Analysis: Andrew Lansley's tough 10 days
The last week-and-a-half has probably felt like Groundhog Day for Andrew Lansley.
No sooner has the health secretary tried to put out one fire then another one has broken out.
It started on Monday last week. After days of whispers in Westminster that his plans were in danger, he announced in the House of Commons that they were being put on hold so a "listening exercise" could be held.
By Wednesday, as he shared a platform with David Cameron and Nick Clegg at a Surrey hospital, he was being forced to defend the consultation against accusations that it was just a PR exercise.
Thursday and Friday were then dominated by the will he, won't he debate over whether he would attend the Royal College of Nursing conference in Liverpool the following week.
It was eventually announced he would, but not before negative newspaper headlines had appeared.
However, instead of addressing the main conference, it was agreed he would meet a smaller group of nurses away from the main hall.
The move left him open to claims from nurses that he did not have the "guts" to face the union's members en masse.
But before the conference could even begin he again found himself on the backfoot.
On Sunday, Lib Dem Norman Lamb, a close adviser of the deputy prime minister, said he would resign unless significant changes were made to the plans for the health service.
The conference opened on Monday with Mr Lamb's threat the hot topic.
Nurses piled on more pressure by holding a minute's silence to start the day in protest about the way they felt they were being treated by the government.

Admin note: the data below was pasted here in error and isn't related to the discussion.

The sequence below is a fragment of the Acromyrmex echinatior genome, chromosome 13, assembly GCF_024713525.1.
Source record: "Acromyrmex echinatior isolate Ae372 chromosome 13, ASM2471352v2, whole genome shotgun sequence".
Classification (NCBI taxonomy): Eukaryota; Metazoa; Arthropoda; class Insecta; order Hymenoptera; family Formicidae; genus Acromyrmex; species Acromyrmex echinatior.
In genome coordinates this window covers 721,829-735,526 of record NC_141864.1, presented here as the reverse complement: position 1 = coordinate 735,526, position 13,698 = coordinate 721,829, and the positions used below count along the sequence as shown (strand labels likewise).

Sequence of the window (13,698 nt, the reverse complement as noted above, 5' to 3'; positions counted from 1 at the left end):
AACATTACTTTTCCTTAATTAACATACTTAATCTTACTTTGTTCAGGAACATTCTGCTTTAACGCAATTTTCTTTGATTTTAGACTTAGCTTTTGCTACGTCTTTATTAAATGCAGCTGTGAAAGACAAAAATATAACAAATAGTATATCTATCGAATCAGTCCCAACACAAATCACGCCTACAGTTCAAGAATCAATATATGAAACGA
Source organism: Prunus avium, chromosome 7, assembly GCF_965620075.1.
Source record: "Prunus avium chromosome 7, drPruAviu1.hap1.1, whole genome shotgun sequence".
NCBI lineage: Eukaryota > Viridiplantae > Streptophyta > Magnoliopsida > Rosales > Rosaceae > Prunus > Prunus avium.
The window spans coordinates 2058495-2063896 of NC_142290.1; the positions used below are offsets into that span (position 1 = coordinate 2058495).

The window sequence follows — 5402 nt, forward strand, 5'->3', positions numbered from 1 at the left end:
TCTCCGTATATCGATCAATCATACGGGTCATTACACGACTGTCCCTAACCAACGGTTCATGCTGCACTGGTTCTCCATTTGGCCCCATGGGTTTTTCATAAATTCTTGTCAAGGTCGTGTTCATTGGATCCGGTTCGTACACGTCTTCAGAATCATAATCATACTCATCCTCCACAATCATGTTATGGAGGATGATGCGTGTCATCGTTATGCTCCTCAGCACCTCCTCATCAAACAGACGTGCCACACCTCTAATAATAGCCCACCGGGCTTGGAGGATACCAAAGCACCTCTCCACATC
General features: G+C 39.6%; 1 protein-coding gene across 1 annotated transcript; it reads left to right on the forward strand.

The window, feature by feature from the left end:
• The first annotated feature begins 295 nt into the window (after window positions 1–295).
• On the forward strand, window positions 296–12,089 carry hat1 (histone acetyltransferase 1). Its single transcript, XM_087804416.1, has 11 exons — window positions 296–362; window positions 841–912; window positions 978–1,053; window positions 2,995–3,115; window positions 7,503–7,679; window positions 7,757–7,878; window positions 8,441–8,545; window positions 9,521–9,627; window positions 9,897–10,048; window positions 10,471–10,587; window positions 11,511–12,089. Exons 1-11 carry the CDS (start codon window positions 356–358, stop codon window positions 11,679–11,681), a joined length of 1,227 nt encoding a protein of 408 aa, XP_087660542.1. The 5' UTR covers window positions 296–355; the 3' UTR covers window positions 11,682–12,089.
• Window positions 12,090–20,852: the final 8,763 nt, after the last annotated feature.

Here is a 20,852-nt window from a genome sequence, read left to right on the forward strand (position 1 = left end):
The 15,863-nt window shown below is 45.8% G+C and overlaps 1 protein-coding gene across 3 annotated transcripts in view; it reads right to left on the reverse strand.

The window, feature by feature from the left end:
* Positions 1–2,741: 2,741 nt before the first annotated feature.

Already, Mr Lansley's enemies were circulating with Ed Miliband's team letting journalists know they were wanting to put the boot in.
This they did on Wednesday morning - the day he was due to visit Liverpool - when the Labour leader called for the entire overhaul to be scrapped (although once again he failed to offer an alternative vision).
The nurses showed no mercy either. Just hours before he arrived they overwhelmingly passed a motion of no confidence in Mr Lansley in an unprecedented move.
The day ended with the health secretary attempting to diffuse the toxic situation by apologising four times in a 90-minute meeting with 65 nurses.
It remains to be seen what the fall-out will be now.
Influential organisations like the Royal College of Nursing and the British Medical Association want significant changes to be made to the plans.
What is more, there is a sense that all is not as it should be behind the scenes with different officials briefing different things.
But despite all the frustrations of nurses - and the wider health workforce for that matter - there is not a huge clamour for the health secretary to go.
As one senior RCN official put it: "He knows more about the NHS than any previous health secretary for a long time.
"We think he has got some of his plans wrong, but that does not mean we don't want to work with him to get them right."
The RCN conference may have given him a vote of no confidence. But it was a yellow card, not a red one.